Open edXⓇ - Components of a Course

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For creating the course content, we need to understand below course components.

  • HTML Components
  • Video Components
  • Discussion Components
  • Problem Components
  • Content Libraries

HTML Components:

HTML Components are the basic building blocks of your course content. It is like the skeleton of our course. HTML components are used to add and format text, links, images etc. We need to follow the Best Practices for HTML Markup before we start working with HTML components. We can user either Visual Editor or Raw HTML Editor. Visual Editor provides word processing like interface with which we create, edit, and format the content. However, Visual Editor does not provide us full control over the content as it does not support custom formatting or scripts. If we need to include custom formatting or scripts in our content, then we need to go for raw HTML editor.

Video Components:

We use video components to add videos to our course in Studio. In video components, we add the name and location of our video, as well as the video transcript. Before we add a video to a course, we need the following items.

  • A place to host, or store, your videos.
  • A video that meets the recommended specifications.
  • A transcript for the video.

To help make sure all standard browsers can play our video,it is strongly recommended that we use .mp4 format. Videos should be as short as possible. Because, Learners are more likely to finish watching videos that are no more than 5-10 minutes long.

Discussion Components:

A discussion component gives learners a chance to respond to and interact with each other about a specific subject. Discussion topics that we create by adding discussion components in our course are known as content-specific discussion topics. When we add a discussion component to a course unit, in the LMS, learners see only the discussion, together with the display name of the discussion component, the category, and the subcategory. edXⓇ recommends that we add an HTML component before each discussion component to introduce the topic that we want learners to discuss. The discussion component itself does not contain any text and can be easy for learners to overlook.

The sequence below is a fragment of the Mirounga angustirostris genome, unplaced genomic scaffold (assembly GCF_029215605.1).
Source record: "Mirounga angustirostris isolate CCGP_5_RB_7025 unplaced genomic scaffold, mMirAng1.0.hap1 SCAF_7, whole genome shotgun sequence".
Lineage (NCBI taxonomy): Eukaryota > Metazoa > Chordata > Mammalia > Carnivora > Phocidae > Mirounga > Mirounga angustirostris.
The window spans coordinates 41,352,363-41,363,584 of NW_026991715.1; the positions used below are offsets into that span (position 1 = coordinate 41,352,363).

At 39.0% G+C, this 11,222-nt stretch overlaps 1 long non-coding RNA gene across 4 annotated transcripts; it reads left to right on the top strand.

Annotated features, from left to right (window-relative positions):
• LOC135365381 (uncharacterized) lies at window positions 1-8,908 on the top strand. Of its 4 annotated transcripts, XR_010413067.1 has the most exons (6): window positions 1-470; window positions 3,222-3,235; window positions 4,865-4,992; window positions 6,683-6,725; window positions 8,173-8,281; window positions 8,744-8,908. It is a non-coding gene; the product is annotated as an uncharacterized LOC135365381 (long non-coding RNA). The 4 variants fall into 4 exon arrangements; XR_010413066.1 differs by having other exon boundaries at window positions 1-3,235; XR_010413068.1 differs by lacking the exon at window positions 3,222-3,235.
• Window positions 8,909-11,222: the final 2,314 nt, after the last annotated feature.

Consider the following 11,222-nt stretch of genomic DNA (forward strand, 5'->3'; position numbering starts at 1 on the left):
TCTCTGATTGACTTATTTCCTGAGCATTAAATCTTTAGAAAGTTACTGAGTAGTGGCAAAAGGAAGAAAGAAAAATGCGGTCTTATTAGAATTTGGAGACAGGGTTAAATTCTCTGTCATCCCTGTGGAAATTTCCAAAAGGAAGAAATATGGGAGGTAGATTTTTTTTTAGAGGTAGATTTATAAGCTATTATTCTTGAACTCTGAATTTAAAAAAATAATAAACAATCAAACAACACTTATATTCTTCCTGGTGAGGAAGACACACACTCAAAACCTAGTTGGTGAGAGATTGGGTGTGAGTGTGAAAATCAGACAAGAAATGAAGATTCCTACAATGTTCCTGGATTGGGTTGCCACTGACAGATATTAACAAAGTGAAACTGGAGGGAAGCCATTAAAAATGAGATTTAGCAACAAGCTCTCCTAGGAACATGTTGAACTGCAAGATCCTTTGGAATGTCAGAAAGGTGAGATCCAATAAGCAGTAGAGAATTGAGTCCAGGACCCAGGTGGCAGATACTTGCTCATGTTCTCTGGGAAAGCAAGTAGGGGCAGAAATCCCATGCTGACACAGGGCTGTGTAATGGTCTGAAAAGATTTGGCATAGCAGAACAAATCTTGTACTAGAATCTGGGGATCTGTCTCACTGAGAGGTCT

Problem Components:

Using this component, we can add a set of problems to a course. Problems are added to a course outline at the course unit level and these problems can be chosen from Common Problem Type or Advanced list. The common problem types include problems such as multiple choice and text or numeric input. The advanced problem types can be more complex to set up, such as math expression input, open response assessment, or custom JavaScript problems. Problems can be either graded or ungraded.

Content Libraries:

In Studio, we can create a library to build a pool of components for use in randomized assignments in your courses. We can add HTML components, problems, and video components to a library. Open response assessment and discussion components are not supported in libraries. When you create a library, you are automatically assigned an Admin role in that library. We can give other Studio users access to your library. These are the levels of access for libraries.

  • User – Users can view library content and can use library components in their courses, however they cannot edit the contents of a library.
  • Staff – Staff can use library components in their courses. In addition, as content co-authors, they have full editing privileges in a library.
  • Admin – Admins have full editing privileges for a library. In addition, they can add and remove other team members from library access. There must be at least one user with Admin privileges in a library.

We can import and export libraries into the studio. When we import a library, the imported library completely replaces the existing library and its contents. We cannot undo a library import. Before we proceed, it is recommended that we export the current library, so that we have a backup copy of it.

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